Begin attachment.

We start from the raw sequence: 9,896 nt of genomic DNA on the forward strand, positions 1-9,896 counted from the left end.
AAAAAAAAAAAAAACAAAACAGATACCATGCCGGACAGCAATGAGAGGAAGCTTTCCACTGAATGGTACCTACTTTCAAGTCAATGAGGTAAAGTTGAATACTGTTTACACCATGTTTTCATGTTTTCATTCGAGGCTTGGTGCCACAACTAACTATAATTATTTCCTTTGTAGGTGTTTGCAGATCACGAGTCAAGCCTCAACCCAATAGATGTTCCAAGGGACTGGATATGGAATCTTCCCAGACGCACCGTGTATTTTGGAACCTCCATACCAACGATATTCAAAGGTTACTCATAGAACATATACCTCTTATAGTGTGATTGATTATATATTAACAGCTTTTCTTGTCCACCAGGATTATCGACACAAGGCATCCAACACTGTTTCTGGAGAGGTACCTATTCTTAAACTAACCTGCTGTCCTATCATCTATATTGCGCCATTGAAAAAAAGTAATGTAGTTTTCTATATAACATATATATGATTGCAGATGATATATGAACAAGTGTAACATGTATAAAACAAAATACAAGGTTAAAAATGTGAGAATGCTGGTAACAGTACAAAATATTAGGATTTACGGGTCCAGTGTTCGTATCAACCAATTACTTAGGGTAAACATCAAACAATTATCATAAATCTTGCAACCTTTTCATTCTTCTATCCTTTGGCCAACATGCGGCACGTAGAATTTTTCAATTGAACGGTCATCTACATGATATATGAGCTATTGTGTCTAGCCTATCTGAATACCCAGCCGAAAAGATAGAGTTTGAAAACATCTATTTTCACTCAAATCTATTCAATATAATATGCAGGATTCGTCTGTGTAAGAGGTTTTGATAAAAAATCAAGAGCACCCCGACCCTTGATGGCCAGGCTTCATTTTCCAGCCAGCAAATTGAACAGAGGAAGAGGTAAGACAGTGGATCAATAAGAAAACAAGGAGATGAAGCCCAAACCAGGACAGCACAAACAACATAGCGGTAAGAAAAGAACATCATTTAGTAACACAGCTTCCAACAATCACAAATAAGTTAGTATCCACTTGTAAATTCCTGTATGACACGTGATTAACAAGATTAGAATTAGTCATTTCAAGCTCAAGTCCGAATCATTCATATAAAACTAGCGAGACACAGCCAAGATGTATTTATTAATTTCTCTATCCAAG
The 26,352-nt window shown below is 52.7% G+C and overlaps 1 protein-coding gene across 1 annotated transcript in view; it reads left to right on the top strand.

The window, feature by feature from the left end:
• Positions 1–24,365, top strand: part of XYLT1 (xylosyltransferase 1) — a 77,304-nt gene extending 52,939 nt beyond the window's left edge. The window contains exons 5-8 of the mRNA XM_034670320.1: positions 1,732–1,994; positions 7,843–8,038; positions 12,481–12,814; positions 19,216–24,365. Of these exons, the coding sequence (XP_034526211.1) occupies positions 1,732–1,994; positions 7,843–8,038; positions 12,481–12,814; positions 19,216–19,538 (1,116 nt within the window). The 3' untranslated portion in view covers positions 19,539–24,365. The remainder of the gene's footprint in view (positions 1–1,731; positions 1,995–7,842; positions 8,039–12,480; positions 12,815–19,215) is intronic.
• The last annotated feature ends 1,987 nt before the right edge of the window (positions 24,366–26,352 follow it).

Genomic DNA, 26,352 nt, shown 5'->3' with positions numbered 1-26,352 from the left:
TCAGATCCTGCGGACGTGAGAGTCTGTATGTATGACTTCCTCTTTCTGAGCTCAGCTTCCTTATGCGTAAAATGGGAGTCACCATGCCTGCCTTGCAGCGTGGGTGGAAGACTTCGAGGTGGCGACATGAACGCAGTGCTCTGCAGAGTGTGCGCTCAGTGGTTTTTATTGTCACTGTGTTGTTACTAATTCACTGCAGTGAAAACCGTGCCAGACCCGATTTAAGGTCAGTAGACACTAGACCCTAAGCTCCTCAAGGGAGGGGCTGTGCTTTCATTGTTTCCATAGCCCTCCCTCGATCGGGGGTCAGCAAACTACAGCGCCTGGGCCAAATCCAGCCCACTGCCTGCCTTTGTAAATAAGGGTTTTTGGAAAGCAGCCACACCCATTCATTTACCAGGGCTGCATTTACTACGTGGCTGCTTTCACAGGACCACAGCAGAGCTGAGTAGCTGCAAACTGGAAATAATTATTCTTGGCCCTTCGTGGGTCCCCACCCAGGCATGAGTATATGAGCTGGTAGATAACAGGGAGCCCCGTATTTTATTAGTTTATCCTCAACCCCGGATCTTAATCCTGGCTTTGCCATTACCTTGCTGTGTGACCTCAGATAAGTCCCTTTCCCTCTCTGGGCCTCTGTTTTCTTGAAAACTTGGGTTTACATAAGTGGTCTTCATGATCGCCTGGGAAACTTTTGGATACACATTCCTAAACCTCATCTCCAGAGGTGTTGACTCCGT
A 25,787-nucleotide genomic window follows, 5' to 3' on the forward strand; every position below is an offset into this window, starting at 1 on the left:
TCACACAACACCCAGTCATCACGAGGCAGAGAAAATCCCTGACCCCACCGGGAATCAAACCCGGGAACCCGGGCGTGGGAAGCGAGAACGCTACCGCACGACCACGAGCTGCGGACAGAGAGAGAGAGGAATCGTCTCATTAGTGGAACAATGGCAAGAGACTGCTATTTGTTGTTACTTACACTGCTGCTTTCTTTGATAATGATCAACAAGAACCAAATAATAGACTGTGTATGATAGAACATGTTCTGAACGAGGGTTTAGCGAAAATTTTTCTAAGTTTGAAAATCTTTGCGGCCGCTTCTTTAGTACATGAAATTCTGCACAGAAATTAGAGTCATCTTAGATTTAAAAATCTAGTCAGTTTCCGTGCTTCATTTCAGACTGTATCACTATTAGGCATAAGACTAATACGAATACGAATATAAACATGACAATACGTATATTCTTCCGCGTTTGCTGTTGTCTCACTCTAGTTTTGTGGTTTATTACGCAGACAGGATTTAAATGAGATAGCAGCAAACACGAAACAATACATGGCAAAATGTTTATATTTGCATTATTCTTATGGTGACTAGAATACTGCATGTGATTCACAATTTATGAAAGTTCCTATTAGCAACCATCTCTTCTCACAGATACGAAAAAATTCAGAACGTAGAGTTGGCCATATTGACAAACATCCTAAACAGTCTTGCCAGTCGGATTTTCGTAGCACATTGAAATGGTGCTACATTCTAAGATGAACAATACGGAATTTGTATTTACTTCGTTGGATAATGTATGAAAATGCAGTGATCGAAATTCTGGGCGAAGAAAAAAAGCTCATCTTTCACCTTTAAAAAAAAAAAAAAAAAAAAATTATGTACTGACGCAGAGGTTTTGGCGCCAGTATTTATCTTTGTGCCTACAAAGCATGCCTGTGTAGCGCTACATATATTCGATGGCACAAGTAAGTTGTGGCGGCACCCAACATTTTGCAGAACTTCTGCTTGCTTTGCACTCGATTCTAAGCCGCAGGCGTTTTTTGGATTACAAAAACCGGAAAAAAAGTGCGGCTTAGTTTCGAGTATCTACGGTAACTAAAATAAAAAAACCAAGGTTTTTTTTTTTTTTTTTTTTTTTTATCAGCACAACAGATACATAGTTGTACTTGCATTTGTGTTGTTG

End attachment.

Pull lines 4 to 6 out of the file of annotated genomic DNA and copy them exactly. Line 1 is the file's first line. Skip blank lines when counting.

The window, feature by feature from the left end:
• Positions 1–24,365, top strand: part of XYLT1 (xylosyltransferase 1) — a 77,304-nt gene extending 52,939 nt beyond the window's left edge. The window contains exons 5-8 of the mRNA XM_034670320.1: positions 1,732–1,994; positions 7,843–8,038; positions 12,481–12,814; positions 19,216–24,365. Of these exons, the coding sequence (XP_034526211.1) occupies positions 1,732–1,994; positions 7,843–8,038; positions 12,481–12,814; positions 19,216–19,538 (1,116 nt within the window). The 3' untranslated portion in view covers positions 19,539–24,365. The remainder of the gene's footprint in view (positions 1–1,731; positions 1,995–7,842; positions 8,039–12,480; positions 12,815–19,215) is intronic.
• The last annotated feature ends 1,987 nt before the right edge of the window (positions 24,366–26,352 follow it).